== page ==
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European Railroad Discussion > SNCF mechanical signals Saint-Auban, France


Date: 12/20/23 19:39
SNCF mechanical signals Saint-Auban, France
Author: pdt

A million years ago I rode on the now abandoned  SNCF line from Digne to Saint-Auban, and then from Saint-Auban to Grenoble up the back road thru the hills.

At Saint-Auban we changed from a 1950's  looking doodlebug type self preopelled car (running by itself) to a newer modern day looking  doodlebug..self propelled car pulling one or 2 non-powered coaches)  I was sitting in the front car as we sped out of arnoux, and i could hear the mechanical signals being "knocked down" as we passed them  We went by them too fast for me to really see the signals, but they were mechanical, and it sounded like some part of the signal was actually falling mechanically, as the signal went from clear to red.  It sounded like metal falling on metal.

Anyone know what kind of signals they were.  Any pix?  Any info about how they work.    I looked up SNCF signals on the goog.  Lots of pix, but no idea how the mechanical signals change indication.

TIA

Here's a pic at the Dign station.   The SNCF train to Saint-Aubanon the left, and the Provance (meter gauge) train to Nice on the right.



Edited 1 time(s). Last edit at 12/20/23 20:11 by pdt.




Date: 12/22/23 14:49
Re: SNCF mechanical signals Saint-Auban, France
Author: Steinzeit2

pdt Wrote:

> Here's a pic at the Dign station.   The SNCF
> train to Saint-Aubanon the left, and the Provance
> (meter gauge) train to Nice on the right.

I think you should have made clear that you did not take this photograph, but simply lifted it from the internet.  That would also explain in part why your text does not agree with the photo.

SZ

Edited to add:  I find it highly unlikely that you were hearing a sound from the signals themselves.  Since you were in the leading vehicle, it's likely you were hearing the "brush" underneath it making contact with the "crocodile" ramp, which is similar in concept to inductive train stop ATS systems in North America except that there is physical contact for the electrical signal to be transmitted from wayside to car-carried.  The ramps are / were typically placed next to, more or less, the corresponding signal.



Edited 2 time(s). Last edit at 12/22/23 16:26 by Steinzeit2.



Date: 12/24/23 21:28
Re: SNCF mechanical signals Saint-Auban, France
Author: pdt

Just posted the pic bc its the same as when i was there., just for reference,   Not making any money off it..just a reference point.  There are so few pix of this operation..   I have Kodak slides of some of the trip from the 1990's. but who has the time to get all that out and digitized.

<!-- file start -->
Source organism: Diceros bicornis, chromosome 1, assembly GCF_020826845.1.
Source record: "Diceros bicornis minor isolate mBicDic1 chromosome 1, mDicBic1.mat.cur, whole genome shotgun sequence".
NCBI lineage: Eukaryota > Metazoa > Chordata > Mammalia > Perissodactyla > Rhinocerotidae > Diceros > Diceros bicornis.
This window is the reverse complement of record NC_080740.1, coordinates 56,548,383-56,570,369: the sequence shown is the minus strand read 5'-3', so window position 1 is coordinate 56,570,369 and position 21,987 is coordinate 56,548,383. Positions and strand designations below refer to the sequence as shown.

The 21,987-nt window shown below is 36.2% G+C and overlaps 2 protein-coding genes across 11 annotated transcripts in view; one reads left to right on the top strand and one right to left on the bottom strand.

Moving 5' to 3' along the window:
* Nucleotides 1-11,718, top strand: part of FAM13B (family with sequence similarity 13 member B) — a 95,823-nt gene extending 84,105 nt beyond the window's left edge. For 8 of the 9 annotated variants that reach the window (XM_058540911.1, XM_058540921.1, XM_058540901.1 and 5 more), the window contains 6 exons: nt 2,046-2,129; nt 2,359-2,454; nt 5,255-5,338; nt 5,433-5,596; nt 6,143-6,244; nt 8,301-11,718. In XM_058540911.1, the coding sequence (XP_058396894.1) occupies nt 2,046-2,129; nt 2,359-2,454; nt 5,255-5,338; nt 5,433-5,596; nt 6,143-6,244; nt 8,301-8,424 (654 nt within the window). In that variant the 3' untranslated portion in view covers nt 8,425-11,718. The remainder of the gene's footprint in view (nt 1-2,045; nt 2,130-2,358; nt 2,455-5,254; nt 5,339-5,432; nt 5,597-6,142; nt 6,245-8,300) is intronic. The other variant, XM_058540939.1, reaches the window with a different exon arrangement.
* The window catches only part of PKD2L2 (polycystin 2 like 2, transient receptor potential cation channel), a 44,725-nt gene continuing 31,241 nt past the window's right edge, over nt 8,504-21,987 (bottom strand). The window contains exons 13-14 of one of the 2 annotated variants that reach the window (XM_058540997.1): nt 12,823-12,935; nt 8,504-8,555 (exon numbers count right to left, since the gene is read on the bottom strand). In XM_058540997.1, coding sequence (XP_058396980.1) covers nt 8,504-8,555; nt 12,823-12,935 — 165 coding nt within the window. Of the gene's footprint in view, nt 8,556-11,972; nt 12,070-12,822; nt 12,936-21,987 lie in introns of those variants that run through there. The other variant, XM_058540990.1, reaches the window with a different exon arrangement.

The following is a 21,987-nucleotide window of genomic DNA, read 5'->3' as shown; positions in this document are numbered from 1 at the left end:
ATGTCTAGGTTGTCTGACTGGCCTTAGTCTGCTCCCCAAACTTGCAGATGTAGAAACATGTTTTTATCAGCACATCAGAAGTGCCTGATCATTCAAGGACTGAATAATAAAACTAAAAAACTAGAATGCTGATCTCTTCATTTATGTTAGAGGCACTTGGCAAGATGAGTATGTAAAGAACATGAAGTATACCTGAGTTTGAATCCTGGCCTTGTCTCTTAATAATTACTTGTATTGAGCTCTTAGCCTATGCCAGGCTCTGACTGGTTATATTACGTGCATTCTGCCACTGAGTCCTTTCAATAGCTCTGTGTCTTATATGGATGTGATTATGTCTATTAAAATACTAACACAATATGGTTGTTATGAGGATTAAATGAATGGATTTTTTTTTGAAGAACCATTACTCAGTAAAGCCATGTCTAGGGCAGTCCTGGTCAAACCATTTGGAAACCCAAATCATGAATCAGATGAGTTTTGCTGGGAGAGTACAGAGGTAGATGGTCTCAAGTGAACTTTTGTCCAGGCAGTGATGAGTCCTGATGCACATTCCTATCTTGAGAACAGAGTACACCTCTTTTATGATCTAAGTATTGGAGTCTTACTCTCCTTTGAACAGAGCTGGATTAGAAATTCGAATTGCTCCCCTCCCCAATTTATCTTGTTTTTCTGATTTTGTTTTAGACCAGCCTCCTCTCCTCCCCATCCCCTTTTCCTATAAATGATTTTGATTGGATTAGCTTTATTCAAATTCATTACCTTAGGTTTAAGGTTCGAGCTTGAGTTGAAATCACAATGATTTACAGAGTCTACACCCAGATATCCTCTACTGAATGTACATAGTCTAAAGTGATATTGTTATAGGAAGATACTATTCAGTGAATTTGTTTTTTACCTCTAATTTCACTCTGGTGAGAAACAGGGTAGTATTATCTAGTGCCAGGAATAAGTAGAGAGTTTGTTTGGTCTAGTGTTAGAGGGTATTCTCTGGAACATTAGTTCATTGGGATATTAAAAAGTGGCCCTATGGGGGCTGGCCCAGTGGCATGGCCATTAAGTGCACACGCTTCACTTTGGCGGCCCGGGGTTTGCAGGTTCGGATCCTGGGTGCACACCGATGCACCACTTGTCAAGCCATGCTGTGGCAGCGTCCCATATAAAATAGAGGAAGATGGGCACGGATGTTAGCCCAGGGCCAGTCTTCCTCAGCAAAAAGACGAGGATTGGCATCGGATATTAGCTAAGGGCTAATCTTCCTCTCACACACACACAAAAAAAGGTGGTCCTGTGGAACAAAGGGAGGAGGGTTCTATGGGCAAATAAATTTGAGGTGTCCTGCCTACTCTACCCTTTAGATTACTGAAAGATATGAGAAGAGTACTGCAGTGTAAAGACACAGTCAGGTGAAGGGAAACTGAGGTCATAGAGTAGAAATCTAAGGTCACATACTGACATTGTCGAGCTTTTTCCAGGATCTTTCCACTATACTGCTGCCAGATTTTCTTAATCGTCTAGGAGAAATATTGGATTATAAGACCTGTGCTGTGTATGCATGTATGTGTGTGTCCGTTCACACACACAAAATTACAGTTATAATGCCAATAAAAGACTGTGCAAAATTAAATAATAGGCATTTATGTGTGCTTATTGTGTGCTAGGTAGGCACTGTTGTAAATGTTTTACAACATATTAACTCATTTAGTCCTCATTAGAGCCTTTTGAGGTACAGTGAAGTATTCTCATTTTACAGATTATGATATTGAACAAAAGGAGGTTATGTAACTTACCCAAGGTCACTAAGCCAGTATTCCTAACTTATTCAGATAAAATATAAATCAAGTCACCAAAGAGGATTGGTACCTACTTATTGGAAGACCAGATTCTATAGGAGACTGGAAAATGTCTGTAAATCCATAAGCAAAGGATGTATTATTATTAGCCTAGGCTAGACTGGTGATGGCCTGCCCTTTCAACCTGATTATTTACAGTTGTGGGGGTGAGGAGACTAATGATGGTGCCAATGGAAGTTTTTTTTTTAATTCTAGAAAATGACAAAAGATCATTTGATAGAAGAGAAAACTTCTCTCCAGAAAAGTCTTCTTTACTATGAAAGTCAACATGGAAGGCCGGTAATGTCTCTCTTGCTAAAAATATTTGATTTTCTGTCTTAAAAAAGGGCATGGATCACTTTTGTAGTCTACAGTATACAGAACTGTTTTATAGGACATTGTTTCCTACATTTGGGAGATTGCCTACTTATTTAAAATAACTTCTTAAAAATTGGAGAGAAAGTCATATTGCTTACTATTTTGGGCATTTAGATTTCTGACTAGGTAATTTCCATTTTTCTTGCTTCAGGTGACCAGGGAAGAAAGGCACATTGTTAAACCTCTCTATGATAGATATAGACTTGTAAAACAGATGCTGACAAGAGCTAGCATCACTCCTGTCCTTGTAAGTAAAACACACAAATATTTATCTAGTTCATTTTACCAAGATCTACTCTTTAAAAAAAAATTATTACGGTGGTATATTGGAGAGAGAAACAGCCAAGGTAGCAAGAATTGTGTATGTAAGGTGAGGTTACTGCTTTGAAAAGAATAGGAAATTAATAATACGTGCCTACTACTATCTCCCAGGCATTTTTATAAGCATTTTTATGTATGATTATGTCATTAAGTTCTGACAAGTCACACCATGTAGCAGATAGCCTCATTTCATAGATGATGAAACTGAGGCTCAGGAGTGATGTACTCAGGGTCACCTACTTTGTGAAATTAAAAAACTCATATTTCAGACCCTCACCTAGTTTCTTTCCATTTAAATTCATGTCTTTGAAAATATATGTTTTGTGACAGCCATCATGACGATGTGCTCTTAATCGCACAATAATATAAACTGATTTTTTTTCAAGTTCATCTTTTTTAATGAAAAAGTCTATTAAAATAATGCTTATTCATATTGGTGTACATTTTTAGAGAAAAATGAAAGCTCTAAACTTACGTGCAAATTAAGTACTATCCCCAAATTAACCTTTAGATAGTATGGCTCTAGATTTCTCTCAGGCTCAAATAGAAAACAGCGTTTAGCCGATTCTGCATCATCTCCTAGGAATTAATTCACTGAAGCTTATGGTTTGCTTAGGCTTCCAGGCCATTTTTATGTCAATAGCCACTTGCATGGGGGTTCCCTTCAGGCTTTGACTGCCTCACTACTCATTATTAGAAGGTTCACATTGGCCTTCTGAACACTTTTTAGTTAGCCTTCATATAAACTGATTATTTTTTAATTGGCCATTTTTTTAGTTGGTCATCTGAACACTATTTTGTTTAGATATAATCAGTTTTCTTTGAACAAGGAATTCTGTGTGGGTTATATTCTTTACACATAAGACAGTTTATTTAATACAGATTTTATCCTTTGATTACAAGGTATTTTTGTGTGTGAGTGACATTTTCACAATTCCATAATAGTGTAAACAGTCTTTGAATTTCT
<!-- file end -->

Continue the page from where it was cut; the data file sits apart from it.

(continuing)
As for the signals,  You could be right if the signals were tripped physically, not track circuits.     I wasnt at the head end of the train..maybe half a car back.



Date: 12/27/23 05:35
Re: SNCF mechanical signals Saint-Auban, France
Author: Steinzeit2

pdt Wrote:
-------------------------------------------------------
> Just posted the pic bc its the same as when i was
> there., just for reference,   Not making any
> money off it..just a reference point.  There are
> so few pix of this operation..   I have Kodak
> slides of some of the trip from the 1990's. but
> who has the time to get all that out and
> digitized.
>
> As for the signals,  You could be right if the
> signals were tripped physically, not track
> circuits.     I wasnt at the head end of the
> train..maybe half a car back.

1.  The crocodiles do not transmit information TO the signals, they receive information FROM the signal, irrespective of how the signal system is controlled or even the type of signal. Think ATS for a semaphore at Raton as well as a CTC home searchlight on the NYC -- same thing.

2.  No, the picture you took from the Internet is NOT the same as when you were there;  by the 1990's that RGP1 would have been rebuilt into a different-looking machine, perhaps like the one you rode on the second stage of your SNCF journey.  Most pictures on the Internet show that earlier era;  less common are ones that show the rebuilt versions on Alpazur workings at Digne.  What is difficult to find are photos of the non-through shuttle workings at Digne, so it would be "nice" if you could take the time to locate and scan those slides you took -- future TO'er's and Interneters would be grateful, especially if the alternative is a landfill in Nevada.

SZ

Edited to add:  Are you sure the trip was in the 1990's ?  I think the branch to Digne closed in the fall of 1989.......



Edited 1 time(s). Last edit at 12/27/23 11:25 by Steinzeit2.



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